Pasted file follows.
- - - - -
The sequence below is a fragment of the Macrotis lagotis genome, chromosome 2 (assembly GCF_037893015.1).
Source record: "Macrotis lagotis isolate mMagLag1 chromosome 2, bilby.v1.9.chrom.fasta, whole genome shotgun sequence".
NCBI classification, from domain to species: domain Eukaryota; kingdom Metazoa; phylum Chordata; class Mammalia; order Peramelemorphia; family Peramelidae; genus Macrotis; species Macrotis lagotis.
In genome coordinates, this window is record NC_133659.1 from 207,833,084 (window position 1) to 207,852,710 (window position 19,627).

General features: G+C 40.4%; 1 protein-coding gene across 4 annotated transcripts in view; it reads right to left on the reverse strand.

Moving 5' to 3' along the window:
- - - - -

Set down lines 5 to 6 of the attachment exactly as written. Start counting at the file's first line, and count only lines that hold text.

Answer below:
General features: G+C 40.4%; 1 protein-coding gene across 4 annotated transcripts in view; it reads right to left on the reverse strand.

Moving 5' to 3' along the window: